Our Deepest Fear

Re posted from my family blog–October 2009. I feel like it is still very pertinent to this whole “becoming a writer” obsession that I have. 🙂 Enjoy!

Last night I was able to enjoy a wonderful evening session of Stake Conference for the adults. Our ward choir provided the music, my children stayed home, I sat with my dear husband, and I was spiritually fed. I enjoyed each topic and speaker, but Sister Crowely’s talk was my favorite. She speaks on my level, stories and life examples that I can relate to.

I was especially touched by a quote that she read by Marianne Williamson from her book A Return To Love: Reflections on the Principles of A Course in Miracle (also used in the movie Akeelah and the Bee and incorrectly credited to *Nelson Mandela’s Inauguration speech in 1994).
Our deepest fear is not that we are inadequate. Our deepest fear is that we are powerful beyond measure. It is our light, not our darkness that most frightens us. We ask ourselves, Who am I to be brilliant, gorgeous, talented, fabulous?

“Actually, who are you not to be? You are a child of God. Your playing small does not serve the world. There is nothing enlightened about shrinking so that other people won’t feel insecure around you. We are all meant to shine, as children do.

“We were born to make manifest the glory of God that is within us. It’s not just in some of us; it’s in everyone. And as we let our own light shine, we unconsciously give other people permission to do the same. As we are liberated from our own fear, our presence automatically liberates others. by Marianne Williamson

How many times in our lives do we begin to hope for something, begin to believe that we can accomplish a goal or task that seemed unattainable, and then decide to be “realistic”, convincing ourselves that we are too average to really do what we wish? We dream of making a difference in the world, or producing something that we can leave behind with our name on it, but fall prey to the whisperings of inadequacy. It is so easy to do, and we all do it in some form daily.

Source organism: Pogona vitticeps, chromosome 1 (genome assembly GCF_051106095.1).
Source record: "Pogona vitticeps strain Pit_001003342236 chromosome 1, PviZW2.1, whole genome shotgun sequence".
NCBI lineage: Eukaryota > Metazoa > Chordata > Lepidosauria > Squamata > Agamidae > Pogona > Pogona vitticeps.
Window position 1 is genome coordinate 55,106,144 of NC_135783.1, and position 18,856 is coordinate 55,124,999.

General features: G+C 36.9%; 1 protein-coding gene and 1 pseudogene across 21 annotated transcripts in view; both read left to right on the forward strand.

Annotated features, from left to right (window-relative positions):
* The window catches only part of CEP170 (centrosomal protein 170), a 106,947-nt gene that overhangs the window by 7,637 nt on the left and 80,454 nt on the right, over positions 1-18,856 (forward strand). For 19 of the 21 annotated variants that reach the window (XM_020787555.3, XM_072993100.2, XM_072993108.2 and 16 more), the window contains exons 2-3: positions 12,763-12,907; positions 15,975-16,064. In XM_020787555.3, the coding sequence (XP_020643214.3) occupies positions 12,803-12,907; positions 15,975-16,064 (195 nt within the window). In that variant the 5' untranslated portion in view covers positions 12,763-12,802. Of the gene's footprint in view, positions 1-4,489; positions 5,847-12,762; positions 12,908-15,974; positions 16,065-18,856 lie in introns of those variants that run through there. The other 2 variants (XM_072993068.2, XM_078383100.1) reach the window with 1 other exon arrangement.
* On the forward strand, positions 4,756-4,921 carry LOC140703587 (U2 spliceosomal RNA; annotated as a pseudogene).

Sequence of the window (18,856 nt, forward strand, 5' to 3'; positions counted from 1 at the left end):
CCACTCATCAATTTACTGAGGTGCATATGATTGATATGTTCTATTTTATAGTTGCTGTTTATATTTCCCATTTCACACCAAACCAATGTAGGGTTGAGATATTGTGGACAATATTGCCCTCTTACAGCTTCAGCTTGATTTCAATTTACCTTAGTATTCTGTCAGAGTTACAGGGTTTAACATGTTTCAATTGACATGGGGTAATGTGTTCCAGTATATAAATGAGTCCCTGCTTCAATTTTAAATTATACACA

What if we could truly believe in the light that fills our souls as children of a loving Heavenly Father who wants us to accomplish great things? What if when someone asks you, “You are a writer?” (or photographer, singer, dancer, pianist, poet, runner, swimmer, whatever you dream of doing) you can say “Yes I am!” proudly without embarrassment or fear of them discovering that you are simply a want-to-be?

We need to let our lights shine brightly, and use that light to show others that it is alright for them to shine as well. If we are confident in ourselves, we will not feel the need to belittle or demean others in order to feel better about ourselves. We can be strong, intelligent, creative, talented and fabulous and allow others to do the same!

Now I’m off to be brilliant, and I can’t wait to see all the lights starting to burn in my friends and family around me. Trust me, I have some amazing friends who really do shine!

*Link to Nelson Mandela’s Inauguration Speech .

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About charitybradford

Science fiction and fantasy writer and blogger. My first novel is now available--The Magic Wakes (WiDo Publishing, 2013)

Posted on January 29, 2010, in Personal Journaling. Bookmark the permalink. 2 Comments.

  1. I've always loved that quote, Charity. And thanks for the shout-out in your last post:)

  2. Awesome quote!!! Love your blog I look forward to future posts!

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